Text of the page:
Are men 'over'? This is really a question being debated, in new books like The End of Men: And the Rise of Women, by Slate editor Hanna Rosin. "Who wears the pants in this economy?" The New York Times Magazine asks this weekend, in a story adapated from Rosin's book that focuses on female bread-winners who have been forced into the workplace by their partners losing their jobs. In the shifting American economy, higher-paying jobs traditionally held by middle class men have disappeared and job-creation has been in lower-paid but female-dominated sectors, where the hiring bias may even be against men. Rosin writes, "It's not hard to imagine a time when the prevailing dynamic in town might be female bosses shutting men out of the only open jobs."
Rosin's work focuses on men and women who have a traditional, religion-based definition of 'man' as a breadwinner, head of the household and authority figure to whom a woman is supposed to be submissive. The men in the story want to be able to take care of their women financially and practically, in case of a home invasion or other danger-scenario. The women by and large grew up accepting that type of role, and still insist that their men, even if they aren't breadwinners, are the protector and head of household. Rosin shows this mentality shifting and vanishing in the younger generations, even in these traditional households.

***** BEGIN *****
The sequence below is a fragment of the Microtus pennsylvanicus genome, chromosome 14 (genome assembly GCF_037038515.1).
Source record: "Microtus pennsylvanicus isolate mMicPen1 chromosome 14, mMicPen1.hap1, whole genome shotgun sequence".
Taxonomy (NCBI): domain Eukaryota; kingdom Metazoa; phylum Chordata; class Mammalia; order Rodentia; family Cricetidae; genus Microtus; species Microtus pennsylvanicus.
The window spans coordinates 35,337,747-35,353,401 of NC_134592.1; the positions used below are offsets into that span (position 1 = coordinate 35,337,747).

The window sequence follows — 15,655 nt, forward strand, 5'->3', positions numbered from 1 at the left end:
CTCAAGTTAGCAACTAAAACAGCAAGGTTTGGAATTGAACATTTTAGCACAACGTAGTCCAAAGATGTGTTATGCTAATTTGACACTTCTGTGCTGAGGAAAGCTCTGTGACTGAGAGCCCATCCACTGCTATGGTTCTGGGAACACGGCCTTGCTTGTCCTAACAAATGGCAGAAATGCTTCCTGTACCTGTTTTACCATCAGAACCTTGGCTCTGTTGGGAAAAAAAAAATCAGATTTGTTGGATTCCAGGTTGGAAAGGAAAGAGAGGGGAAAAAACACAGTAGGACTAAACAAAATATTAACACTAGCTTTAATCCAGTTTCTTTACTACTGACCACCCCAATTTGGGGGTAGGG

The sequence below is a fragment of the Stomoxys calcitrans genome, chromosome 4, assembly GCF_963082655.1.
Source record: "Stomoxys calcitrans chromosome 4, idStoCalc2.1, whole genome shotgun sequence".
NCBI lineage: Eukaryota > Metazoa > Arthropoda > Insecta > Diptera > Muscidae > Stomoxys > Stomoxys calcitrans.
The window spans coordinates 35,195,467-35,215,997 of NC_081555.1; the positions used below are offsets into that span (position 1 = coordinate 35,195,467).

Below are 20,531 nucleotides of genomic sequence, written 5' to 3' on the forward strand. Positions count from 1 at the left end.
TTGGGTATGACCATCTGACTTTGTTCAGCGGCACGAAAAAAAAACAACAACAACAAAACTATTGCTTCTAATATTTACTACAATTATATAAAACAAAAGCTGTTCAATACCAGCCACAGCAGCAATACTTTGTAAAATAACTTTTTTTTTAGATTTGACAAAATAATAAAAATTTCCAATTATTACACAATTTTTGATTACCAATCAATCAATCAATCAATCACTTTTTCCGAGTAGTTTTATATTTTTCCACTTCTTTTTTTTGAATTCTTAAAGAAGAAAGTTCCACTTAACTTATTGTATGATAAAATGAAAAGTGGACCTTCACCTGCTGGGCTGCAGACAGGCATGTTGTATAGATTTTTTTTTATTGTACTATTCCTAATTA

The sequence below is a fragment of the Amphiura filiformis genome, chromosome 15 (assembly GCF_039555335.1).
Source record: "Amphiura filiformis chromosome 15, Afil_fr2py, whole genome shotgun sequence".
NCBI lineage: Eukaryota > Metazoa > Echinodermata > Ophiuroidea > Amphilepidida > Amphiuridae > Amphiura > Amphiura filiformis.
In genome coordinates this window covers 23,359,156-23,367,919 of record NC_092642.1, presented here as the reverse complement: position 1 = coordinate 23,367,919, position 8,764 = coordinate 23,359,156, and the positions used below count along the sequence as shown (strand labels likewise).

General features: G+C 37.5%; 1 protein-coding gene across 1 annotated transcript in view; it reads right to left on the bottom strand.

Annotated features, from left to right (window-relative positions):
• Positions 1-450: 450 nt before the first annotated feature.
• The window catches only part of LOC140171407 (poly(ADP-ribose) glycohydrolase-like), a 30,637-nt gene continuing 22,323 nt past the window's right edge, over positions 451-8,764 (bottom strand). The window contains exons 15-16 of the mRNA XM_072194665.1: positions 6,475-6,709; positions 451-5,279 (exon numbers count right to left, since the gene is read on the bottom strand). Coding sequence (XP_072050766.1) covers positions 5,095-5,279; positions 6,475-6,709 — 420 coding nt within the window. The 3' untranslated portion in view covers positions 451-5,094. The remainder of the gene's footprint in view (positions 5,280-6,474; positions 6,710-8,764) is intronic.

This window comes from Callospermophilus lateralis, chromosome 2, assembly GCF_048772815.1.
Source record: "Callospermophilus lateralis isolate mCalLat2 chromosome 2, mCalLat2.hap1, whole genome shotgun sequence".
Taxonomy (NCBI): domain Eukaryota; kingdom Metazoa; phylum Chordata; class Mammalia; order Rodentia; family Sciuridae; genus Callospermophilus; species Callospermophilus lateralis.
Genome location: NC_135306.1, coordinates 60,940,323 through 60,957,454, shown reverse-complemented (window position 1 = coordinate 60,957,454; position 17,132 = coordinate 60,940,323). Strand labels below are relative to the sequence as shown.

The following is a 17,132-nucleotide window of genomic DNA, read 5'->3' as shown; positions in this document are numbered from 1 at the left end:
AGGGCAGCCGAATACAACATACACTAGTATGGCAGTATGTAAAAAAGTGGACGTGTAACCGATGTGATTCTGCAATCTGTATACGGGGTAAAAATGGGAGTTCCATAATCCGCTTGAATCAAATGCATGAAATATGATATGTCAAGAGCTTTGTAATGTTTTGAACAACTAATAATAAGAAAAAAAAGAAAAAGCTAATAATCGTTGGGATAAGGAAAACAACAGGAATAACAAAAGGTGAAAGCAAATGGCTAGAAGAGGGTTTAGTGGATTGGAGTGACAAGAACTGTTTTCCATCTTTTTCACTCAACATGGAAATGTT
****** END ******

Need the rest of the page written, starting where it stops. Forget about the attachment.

It remains to be seen if these demographic shifts will result in the kind of dystopian future that Rosin seems to imagine, where females replace males as the head of the household and discriminate against them at work, and males find themselves unable to succeed at non-manly jobs. An equally likely, and more hopeful scenario, is that the breadwinner model may disappear, replaced by a society in which both parties expect to work (and both parties expect to participate in the formerly female domestic sphere). In other words, there may be enough pants to go around. Or, considering the state of the economy, we'll all wear shorts and not feel too badly about ourselves.
Do Shine readers think it's possible for 'men' and 'women' to be over? Are people attached to the idea that men and women should have different roles? Do ladies in this day and age still want to be protected? Is 'the end of men' a possible thing, or a good thing? What does your husband or boyfriend do that's a particularly 'man's job'? Discuss.